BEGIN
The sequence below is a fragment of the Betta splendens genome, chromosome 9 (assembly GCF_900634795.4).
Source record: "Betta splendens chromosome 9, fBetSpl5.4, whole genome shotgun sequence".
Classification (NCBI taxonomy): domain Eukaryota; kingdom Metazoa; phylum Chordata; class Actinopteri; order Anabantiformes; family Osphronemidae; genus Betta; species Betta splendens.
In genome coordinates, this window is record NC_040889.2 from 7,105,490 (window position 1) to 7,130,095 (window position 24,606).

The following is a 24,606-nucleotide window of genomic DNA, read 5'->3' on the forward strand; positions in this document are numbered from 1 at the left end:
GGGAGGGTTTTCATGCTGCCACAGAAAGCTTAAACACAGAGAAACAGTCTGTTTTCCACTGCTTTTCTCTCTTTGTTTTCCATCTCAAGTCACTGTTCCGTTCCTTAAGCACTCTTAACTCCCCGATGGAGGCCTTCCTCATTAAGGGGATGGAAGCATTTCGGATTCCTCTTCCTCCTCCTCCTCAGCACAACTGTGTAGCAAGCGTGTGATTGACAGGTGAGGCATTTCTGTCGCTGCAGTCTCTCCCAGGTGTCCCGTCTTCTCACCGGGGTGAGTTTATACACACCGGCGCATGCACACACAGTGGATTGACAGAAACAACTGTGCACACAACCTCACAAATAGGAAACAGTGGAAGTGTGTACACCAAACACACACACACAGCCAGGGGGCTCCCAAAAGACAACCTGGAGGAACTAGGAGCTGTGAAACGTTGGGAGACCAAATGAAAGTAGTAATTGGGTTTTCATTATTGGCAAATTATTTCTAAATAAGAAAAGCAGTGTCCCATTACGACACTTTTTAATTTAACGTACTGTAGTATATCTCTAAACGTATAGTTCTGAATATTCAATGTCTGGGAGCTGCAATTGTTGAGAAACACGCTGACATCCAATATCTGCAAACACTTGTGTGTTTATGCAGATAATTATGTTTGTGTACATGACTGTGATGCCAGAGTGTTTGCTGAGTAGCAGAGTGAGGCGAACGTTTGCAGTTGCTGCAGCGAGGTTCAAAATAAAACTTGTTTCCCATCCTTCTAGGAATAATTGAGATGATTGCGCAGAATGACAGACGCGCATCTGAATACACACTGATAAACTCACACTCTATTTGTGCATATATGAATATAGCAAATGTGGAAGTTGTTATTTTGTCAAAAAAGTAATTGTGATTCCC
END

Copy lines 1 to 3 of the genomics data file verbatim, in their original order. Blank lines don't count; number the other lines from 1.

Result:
The sequence below is a fragment of the Betta splendens genome, chromosome 9 (assembly GCF_900634795.4).
Source record: "Betta splendens chromosome 9, fBetSpl5.4, whole genome shotgun sequence".
Classification (NCBI taxonomy): domain Eukaryota; kingdom Metazoa; phylum Chordata; class Actinopteri; order Anabantiformes; family Osphronemidae; genus Betta; species Betta splendens.